Philosophy · 13 June 2014 · Ian Malpass

Random acts of leadership

One of the things I like best about working for Etsy is how easy it is to enthuse about the people I work with. There are various anecdotes I can tell about “business as unusual”, but one of my favourites came from when I was only a few months into my new job.

I work remotely, which means I travel to New York every so often to see everyone and get some face-to-face time with my colleagues. My second trip came just before Christmas of 2009 (always try to get to the Etsy Christmas party), and my return flight happened to coincide with a large snowstorm. Flights out of all New York airports were hit, but my airport—Newark—was shut down completely, and the airline was telling me the next flight I could get would be two days later.

All else being equal, there are worse places to get an extra two days than New York, but my wife was home alone, coping with an 8 month old baby who was teething and doing her best to avoid sleep at all costs. The only thing keeping her going was the knowledge that I would be home soon. There was a note of hysteria in her voice when I related the news.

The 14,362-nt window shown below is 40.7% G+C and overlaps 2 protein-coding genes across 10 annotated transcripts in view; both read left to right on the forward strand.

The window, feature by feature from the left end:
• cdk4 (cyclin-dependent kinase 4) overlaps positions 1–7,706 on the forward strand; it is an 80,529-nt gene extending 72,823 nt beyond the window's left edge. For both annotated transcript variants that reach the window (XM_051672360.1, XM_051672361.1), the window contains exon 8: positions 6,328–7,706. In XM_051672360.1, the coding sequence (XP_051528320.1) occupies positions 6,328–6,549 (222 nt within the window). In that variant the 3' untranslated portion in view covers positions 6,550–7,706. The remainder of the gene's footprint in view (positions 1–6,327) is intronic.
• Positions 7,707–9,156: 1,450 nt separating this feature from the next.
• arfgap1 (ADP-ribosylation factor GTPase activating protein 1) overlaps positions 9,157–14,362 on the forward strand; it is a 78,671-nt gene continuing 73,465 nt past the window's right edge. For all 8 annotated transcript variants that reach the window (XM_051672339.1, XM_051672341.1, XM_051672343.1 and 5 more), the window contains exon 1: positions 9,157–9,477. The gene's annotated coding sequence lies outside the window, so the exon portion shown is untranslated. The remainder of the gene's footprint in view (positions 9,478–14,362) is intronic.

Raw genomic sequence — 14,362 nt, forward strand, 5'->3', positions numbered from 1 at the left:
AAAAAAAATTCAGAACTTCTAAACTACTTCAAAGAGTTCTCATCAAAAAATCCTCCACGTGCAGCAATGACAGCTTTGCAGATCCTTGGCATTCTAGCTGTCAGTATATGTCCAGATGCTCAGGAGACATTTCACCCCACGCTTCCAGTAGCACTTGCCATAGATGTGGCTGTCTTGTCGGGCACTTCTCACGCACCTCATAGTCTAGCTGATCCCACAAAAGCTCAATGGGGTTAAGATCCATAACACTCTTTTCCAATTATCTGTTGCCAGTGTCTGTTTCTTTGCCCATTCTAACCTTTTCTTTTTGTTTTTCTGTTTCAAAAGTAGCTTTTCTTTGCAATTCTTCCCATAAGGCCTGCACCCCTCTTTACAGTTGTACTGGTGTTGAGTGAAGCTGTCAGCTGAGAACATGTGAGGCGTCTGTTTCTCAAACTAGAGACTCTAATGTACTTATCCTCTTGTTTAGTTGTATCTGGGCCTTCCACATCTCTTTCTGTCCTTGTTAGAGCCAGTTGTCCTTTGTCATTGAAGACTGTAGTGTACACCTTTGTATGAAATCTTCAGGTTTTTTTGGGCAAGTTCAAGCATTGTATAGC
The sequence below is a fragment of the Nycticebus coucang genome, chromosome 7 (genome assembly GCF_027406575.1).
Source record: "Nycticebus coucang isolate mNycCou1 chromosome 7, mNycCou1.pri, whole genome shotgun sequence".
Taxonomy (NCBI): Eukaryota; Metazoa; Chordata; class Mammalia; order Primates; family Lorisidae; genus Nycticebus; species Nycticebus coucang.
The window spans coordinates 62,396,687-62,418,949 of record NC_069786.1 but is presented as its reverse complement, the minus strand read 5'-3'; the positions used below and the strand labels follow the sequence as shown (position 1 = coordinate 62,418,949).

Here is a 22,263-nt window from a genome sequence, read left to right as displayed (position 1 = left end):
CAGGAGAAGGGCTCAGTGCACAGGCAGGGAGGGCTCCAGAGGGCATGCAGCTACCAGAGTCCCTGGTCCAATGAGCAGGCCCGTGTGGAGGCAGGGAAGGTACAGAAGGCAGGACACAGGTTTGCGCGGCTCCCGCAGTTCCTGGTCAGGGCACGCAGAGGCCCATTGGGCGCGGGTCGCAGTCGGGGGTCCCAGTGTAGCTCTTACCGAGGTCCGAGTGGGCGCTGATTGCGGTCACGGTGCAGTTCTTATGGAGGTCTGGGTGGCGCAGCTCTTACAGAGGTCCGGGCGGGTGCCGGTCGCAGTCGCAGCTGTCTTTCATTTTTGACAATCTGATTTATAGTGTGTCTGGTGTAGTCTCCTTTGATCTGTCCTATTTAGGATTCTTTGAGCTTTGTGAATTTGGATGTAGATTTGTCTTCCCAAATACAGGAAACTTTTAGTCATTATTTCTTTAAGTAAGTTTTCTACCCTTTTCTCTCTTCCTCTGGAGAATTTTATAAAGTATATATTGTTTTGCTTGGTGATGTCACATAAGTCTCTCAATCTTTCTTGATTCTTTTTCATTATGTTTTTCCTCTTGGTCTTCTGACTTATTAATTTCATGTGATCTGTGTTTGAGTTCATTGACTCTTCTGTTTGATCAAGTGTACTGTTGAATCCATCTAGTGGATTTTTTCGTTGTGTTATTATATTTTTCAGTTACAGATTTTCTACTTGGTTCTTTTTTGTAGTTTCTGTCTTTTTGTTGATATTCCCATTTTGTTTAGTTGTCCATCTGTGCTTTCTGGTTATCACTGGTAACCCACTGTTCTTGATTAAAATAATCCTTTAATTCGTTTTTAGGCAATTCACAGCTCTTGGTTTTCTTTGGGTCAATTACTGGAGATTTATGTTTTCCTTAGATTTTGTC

As I scrambled to work out how to get home to rescue my wife, Chad Dickerson (then Etsy’s CTO, now CEO) encountered me looking fraught and asked what was wrong. When I explained, he just asked “How can I help?”. I said I’d found a flight out that evening on a different airline. “Book it. Here’s my card.”

I think those who know Chad better than I did then wouldn’t be terribly surprised by this, but right then it was entirely unexpected. One, quick, no-questions-asked “book it” took me from frazzled panic to calm relief in an instant (at least once the booking had gone through). Moreover, it demonstrated to me and my wife that our welfare mattered to Chad and to Etsy. Understanding that an employee’s family’s happiness is also important is significant. After that, future trips always came with the knowledge that Etsy had our back.

It was a small but powerful demonstration of a leadership philosophy that would naturally lead Etsy to becoming a certified B Corp. People matter. Their happiness and welfare matters. Good leaders know this and act on it.